Accurate measurements of transcript abundance are a prerequisite to understand gene activity in development. Using the NanoString nCounter, an RNA counting device, we measured the prevalence of 172 transcription factors and signaling molecules in early sea urchin development. These measurements show high fidelity over more than five orders of magnitude down to a few transcripts per embryo. Most of the genes included are locally restricted in their spatial expression, and contribute to the divergent regulatory states of cells in the developing embryo. In order to obtain high-resolution expression, profiles from fertilization to late gastrulation samples were collected at hourly intervals. The measured time courses agree well with, and substantially extend, prior relative abundance measurements obtained by quantitative PCR. High temporal resolution permits sequences of successively activated genes to be precisely delineated providing an ancillary tool for assembling maps of gene regulatory networks. The data are available via an interactive website for quick plotting of selected time courses.
Transcription factor; Gene expression time course; mRNA prevalence measurement; Embryogenesis
The “Community Effect” denotes intra-territorial signaling amongst cells which constitute a particular tissue or embryonic progenitor field. The cells of the territory express the same transcriptional regulatory state, and the intra-territorial signaling is essential to maintenance of this specific regulatory state. The structure of the underlying gene regulatory network (GRN) subcircuitry explains the genomically wired mechanism by which community effect signaling is linked to the continuing transcriptional generation of the territorial regulatory state. A clear example is afforded by the oral ectoderm GRN of the sea urchin embryo where cis-regulatory evidence, experimental embryology, and network analysis combine to provide a complete picture. We review this example and consider less well known but similar cases in other developing systems where the same subcircuit GRN topology is present. To resolve mechanistic issues that arise in considering how community effect signaling could operate to produce its observed effects, we construct and analyze the behavior of a quantitative model of community effect signaling in the sea urchin embryo oral ectoderm. Community effect network topology could constitute part of the genomic regulatory code that defines transcriptional function in multicellular tissues composed of cells in contact, and hence may have arisen as a metazoan developmental strategy.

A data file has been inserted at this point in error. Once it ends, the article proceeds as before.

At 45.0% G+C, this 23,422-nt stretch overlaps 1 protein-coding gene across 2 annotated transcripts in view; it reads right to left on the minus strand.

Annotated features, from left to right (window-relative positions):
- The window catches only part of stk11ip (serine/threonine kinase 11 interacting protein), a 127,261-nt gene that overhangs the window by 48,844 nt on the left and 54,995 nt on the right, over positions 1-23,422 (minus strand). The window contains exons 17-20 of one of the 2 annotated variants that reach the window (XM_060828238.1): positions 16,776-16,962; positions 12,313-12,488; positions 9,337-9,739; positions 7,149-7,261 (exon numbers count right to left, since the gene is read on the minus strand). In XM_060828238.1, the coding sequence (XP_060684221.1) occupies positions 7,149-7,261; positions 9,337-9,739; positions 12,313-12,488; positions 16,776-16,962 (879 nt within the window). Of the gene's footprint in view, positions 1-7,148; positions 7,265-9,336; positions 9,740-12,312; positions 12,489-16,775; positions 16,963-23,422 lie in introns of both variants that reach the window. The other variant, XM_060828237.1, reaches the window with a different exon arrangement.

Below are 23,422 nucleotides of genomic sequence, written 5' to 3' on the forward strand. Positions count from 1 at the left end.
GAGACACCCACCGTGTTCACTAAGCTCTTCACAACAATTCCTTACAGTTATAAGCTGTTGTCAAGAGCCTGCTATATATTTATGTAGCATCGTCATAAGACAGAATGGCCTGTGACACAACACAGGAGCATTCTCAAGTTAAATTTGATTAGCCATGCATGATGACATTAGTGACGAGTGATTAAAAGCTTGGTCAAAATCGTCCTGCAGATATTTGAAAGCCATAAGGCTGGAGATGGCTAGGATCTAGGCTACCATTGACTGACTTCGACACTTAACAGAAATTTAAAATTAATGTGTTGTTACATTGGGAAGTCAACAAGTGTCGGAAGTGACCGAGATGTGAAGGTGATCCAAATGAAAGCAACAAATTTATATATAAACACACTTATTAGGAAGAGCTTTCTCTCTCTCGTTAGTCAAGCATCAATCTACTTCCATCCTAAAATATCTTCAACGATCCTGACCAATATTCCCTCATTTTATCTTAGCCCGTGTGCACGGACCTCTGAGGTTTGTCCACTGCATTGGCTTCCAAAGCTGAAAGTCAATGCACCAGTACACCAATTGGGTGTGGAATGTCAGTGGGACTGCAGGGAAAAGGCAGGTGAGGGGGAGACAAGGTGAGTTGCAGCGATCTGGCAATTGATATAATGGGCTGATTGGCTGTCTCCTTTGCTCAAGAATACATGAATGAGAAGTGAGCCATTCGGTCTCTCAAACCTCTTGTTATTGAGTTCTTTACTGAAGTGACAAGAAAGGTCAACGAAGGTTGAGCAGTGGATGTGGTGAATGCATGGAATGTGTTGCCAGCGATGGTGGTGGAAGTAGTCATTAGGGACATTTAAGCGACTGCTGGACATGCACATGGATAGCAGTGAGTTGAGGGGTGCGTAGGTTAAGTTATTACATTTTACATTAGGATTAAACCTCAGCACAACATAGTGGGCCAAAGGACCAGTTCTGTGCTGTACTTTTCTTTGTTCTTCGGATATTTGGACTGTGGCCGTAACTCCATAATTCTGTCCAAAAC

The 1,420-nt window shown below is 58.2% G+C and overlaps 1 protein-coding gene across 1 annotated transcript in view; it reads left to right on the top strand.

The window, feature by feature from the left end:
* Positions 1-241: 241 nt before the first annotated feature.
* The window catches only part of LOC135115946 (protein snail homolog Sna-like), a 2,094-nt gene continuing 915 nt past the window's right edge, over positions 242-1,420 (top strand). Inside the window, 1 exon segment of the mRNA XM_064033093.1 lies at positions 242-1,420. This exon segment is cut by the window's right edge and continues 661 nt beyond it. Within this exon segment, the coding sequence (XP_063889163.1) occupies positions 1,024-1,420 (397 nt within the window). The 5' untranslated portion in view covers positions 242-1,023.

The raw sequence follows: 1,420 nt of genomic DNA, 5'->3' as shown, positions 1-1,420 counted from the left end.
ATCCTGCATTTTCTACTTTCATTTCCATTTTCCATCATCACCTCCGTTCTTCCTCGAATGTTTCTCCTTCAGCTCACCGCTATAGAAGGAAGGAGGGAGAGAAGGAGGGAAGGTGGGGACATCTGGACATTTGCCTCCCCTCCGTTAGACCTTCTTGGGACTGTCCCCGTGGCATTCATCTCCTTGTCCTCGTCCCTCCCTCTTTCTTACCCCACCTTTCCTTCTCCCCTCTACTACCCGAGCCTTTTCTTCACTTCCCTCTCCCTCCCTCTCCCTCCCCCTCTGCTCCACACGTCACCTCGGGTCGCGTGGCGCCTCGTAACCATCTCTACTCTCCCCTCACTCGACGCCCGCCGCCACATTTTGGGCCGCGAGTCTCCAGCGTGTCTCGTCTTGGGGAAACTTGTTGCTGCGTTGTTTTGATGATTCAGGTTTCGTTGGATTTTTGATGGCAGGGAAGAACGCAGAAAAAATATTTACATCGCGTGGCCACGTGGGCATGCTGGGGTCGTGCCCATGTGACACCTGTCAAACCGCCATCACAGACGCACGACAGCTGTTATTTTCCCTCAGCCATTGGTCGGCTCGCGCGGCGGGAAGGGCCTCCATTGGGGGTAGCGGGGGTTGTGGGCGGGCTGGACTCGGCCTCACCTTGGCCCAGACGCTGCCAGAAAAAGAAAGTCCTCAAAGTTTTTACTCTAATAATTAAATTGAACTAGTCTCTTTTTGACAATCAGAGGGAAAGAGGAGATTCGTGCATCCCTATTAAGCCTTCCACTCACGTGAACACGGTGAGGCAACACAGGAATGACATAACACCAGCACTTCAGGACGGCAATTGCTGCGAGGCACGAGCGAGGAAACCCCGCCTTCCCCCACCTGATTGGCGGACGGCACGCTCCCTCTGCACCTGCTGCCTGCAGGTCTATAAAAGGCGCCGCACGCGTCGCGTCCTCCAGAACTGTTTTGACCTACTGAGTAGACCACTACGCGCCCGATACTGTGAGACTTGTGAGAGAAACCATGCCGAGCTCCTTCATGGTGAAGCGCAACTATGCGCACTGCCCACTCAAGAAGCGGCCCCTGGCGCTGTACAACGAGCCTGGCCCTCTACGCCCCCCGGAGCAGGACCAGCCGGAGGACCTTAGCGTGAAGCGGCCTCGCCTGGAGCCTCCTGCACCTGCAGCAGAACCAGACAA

Community effect; Intradomain signaling; sea urchin embryo; nodal gene regulation
The gene regulatory network (GRN) established experimentally for the pre-gastrular sea urchin embryo provides causal explanations of the biological functions required for spatial specification of embryonic regulatory states. Here we focus on the structure of the GRN which controls the progressive increase in complexity of territorial regulatory states during embryogenesis; and on the types of modular subcircuits of which the GRN is composed. Each of these subcircuit topologies executes a particular operation of spatial information processing. The GRN architecture reflects the particular mode of embryogenesis represented by sea urchin development. Network structure not only specifies the linkages constituting the genomic regulatory code for development, but also indicates the various regulatory requirements of regional developmental processes.
Subcircuit structure/function; Spatial transcriptional regulation; Embryonic specification